The EVL core

Pitching the real-time EVL core

For some applications, offloading a particular set of time-critical tasks to a compact real-time core embedded into the Linux kernel may deliver the best performance at the lowest engineering and runtime costs in comparison to imposing real-time behavior on the whole kernel logic in order to meet the deadlines which only those tasks have, like the native preemption model requires.

In a nutshell, the Xenomai 4 project introduces a simple, scalable and dependable dual kernel architecture for Linux, based on the Dovetail interface for coupling a high-priority software core to the main kernel. This interface is showcased by a real-time core delivering basic services to applications via a straightforward API. The EVL core is a production-ready real-time infrastructure, which can be used as a starting point for other flavours of dedicated software core embedded into the Linux kernel. This work is composed of:

  • the Dovetail interface, which introduces a high-priority execution stage into the main kernel logic, where a functionally-independent software core runs.

  • the EVL core which delivers dependable low-latency services to applications which have to meet real-time requirements. Applications are developed using the common Linux programming model.

  • an in-depth documentation which covers both Dovetail and the EVL core, with many cross-references between them, so that engineers can use the EVL core to support a real-time application, improve it, or even implement their own software core of choice on top of Dovetail almost by example.

What we are looking for:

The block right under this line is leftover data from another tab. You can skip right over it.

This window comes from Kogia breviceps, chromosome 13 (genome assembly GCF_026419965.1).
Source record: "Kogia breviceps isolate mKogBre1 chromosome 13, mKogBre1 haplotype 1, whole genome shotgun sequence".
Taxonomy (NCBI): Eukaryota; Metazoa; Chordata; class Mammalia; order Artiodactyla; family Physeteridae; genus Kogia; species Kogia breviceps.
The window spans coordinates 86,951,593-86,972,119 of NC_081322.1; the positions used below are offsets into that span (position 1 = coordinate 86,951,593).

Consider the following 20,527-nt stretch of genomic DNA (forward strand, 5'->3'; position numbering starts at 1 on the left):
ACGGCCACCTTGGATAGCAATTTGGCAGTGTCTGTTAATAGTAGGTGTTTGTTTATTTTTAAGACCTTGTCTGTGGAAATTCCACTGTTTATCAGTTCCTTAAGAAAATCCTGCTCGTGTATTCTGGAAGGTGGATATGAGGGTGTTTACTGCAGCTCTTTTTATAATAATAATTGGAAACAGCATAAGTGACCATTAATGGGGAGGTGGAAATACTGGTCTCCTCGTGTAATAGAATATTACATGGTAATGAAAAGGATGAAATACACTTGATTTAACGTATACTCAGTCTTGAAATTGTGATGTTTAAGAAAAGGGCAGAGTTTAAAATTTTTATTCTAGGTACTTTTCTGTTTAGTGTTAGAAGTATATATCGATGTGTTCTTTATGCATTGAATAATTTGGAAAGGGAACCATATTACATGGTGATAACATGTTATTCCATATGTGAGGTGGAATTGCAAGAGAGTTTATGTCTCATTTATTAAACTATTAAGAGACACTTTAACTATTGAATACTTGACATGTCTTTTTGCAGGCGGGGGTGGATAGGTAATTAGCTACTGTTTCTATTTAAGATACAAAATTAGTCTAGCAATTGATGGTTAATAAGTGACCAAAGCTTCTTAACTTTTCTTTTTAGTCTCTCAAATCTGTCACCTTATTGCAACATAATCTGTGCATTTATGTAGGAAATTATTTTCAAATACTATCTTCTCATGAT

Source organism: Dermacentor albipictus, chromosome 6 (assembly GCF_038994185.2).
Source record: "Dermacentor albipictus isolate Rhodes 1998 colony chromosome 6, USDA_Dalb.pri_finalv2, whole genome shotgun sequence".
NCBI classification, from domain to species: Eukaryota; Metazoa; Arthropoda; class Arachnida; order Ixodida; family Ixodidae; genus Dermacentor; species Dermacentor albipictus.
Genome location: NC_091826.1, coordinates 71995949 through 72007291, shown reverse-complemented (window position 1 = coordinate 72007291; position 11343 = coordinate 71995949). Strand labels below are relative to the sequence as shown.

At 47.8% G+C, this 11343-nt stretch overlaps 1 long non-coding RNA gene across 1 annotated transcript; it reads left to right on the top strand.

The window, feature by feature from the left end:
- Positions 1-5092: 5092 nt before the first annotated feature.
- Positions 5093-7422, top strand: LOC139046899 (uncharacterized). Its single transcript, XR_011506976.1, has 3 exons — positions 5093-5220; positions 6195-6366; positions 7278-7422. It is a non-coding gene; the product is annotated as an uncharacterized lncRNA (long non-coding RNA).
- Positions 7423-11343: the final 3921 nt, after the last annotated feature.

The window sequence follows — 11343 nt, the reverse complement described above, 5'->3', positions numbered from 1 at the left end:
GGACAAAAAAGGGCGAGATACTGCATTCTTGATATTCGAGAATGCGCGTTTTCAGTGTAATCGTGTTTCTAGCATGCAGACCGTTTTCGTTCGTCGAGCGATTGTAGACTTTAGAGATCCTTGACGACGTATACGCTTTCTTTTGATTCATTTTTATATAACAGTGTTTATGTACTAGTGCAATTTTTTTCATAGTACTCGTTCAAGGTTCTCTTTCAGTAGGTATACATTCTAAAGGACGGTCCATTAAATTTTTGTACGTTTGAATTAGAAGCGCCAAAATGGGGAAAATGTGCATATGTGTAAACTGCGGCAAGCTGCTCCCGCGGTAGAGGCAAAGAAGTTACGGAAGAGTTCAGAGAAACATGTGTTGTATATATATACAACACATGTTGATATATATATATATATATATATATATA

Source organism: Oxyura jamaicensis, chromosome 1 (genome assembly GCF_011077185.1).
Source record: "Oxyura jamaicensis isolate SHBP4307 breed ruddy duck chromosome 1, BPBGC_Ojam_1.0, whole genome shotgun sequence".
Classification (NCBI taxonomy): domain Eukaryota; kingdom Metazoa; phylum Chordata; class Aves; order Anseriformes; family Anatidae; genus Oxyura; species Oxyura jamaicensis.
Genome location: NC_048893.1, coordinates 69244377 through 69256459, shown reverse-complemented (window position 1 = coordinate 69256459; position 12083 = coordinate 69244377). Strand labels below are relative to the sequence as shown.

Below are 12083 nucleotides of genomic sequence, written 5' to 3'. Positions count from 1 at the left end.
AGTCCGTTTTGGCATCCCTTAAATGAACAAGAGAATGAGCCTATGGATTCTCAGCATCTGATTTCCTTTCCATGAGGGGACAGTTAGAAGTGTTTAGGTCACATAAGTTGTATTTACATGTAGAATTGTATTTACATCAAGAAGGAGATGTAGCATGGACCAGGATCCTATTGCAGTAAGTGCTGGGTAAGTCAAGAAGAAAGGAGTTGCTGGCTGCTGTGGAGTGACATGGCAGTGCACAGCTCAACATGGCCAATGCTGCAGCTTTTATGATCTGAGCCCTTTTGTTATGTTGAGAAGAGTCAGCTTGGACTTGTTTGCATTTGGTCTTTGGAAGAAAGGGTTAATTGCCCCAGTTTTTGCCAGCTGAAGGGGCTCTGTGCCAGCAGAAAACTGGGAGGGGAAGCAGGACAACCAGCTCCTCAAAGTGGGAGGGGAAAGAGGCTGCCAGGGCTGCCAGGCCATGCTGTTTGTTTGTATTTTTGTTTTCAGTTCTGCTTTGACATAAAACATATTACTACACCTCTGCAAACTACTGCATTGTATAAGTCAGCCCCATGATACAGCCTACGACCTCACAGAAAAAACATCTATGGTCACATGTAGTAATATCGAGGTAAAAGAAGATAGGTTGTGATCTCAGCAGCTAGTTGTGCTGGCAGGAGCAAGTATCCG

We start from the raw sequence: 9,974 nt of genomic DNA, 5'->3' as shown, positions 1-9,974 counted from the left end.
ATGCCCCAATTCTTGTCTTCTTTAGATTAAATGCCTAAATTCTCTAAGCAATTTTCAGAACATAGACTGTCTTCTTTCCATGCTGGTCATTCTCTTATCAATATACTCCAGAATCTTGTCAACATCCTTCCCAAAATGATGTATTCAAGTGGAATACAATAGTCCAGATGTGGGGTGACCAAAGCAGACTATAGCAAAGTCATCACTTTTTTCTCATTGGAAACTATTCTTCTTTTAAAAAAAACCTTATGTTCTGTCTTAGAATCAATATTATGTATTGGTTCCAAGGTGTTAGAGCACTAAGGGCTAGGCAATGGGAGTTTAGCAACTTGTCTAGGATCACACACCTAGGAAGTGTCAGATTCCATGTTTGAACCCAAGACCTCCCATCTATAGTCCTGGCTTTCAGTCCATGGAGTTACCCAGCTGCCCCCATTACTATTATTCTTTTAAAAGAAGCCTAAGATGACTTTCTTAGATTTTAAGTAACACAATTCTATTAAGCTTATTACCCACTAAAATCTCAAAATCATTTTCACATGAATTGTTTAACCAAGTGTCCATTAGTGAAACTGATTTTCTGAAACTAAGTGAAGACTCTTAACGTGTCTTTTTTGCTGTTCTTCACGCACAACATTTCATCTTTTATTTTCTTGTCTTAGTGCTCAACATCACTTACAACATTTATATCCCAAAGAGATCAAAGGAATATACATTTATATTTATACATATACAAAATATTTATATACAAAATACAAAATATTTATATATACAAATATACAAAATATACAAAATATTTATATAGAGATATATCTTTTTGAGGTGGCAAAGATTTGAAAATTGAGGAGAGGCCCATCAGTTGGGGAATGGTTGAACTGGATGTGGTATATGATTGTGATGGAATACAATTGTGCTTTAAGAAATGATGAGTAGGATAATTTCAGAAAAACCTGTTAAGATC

• Low engineering and maintenance costs. Working on EVL should only require common kernel development knowledge, and the code footprint and complexity must remain tractable for small development teams (currently about 20 KLOC, which is not even half the size of the Xenomai 3 Cobalt core.

  • Low runtime cost. Reliable, ultra low and bounded response time for the real-time workload including on low-end, single-core hardware with minimum overhead, leaving plenty of CPU cycles for running the general purpose workload concurrently.

  • High scalability. From single core to high-end multi-core machines running real-time workloads in parallel with low and bounded latency. Running these workloads on isolated CPUs significantly improves the worst-case latency figure in SMP configurations, but if your fixture only has one of them, the EVL core should still be able to deliver on ultra low and bounded latency.

  • Low configuration. We want very few to no runtime tweaks at all to be required to ensure the real-time workload is not affected by the regular, general purpose workload. Once enabled in the kernel, the EVL core should be ready to deliver.

Make it ordinary, make it simple

The EVL core is a dedicated software core which is embedded into the kernel, delivering real-time services to applications with stringent timing requirements. This small core is built like any ordinary feature of the Linux kernel, not as a foreign extension slapped on top of it. Dovetail plays an important part here, as it hides the nitty-gritty details of embedding a companion core into the kernel. Its fairly low code footprint and limited complexity makes it a good choice as a plug-and-forget real-time infrastructure, which can also be used as a starting point for custom core implementations. The following figures have been obtained from the CLOC tool counting the lines of source code from the RTAI, Xenomai 3 Cobalt and Xenomai 4 EVL core implementation respectively:

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The user-space interface to this core is the EVL library (, which implements the basic system call wrappers, along with the fundamental thread synchronization services. No bells and whistles, only the basics. The intent is to provide simple mechanisms, complex semantics and policies can and should be implemented in high level APIs based on this library running in userland.